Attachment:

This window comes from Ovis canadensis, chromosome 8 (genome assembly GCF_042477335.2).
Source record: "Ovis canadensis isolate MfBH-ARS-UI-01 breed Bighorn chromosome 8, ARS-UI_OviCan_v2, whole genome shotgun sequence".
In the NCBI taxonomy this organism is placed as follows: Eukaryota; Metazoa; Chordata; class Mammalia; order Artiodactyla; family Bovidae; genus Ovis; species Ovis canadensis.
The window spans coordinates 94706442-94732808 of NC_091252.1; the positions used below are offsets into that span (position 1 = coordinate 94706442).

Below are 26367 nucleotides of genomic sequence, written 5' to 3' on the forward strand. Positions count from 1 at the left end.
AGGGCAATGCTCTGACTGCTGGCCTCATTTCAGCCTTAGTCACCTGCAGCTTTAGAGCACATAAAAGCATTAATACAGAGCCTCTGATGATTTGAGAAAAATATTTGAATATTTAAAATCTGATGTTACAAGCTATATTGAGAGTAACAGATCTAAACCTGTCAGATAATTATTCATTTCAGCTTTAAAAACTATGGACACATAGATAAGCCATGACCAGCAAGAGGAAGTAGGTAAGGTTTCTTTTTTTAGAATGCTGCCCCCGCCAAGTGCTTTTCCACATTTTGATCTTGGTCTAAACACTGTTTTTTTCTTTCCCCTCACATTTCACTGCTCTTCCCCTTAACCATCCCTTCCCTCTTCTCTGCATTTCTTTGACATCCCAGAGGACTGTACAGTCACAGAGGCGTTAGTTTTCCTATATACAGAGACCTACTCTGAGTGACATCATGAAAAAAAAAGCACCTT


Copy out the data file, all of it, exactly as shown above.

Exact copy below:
This window comes from Ovis canadensis, chromosome 8 (genome assembly GCF_042477335.2).
Source record: "Ovis canadensis isolate MfBH-ARS-UI-01 breed Bighorn chromosome 8, ARS-UI_OviCan_v2, whole genome shotgun sequence".
In the NCBI taxonomy this organism is placed as follows: Eukaryota; Metazoa; Chordata; class Mammalia; order Artiodactyla; family Bovidae; genus Ovis; species Ovis canadensis.
The window spans coordinates 94706442-94732808 of NC_091252.1; the positions used below are offsets into that span (position 1 = coordinate 94706442).

Below are 26367 nucleotides of genomic sequence, written 5' to 3' on the forward strand. Positions count from 1 at the left end.
AGGGCAATGCTCTGACTGCTGGCCTCATTTCAGCCTTAGTCACCTGCAGCTTTAGAGCACATAAAAGCATTAATACAGAGCCTCTGATGATTTGAGAAAAATATTTGAATATTTAAAATCTGATGTTACAAGCTATATTGAGAGTAACAGATCTAAACCTGTCAGATAATTATTCATTTCAGCTTTAAAAACTATGGACACATAGATAAGCCATGACCAGCAAGAGGAAGTAGGTAAGGTTTCTTTTTTTAGAATGCTGCCCCCGCCAAGTGCTTTTCCACATTTTGATCTTGGTCTAAACACTGTTTTTTTCTTTCCCCTCACATTTCACTGCTCTTCCCCTTAACCATCCCTTCCCTCTTCTCTGCATTTCTTTGACATCCCAGAGGACTGTACAGTCACAGAGGCGTTAGTTTTCCTATATACAGAGACCTACTCTGAGTGACATCATGAAAAAAAAAGCACCTT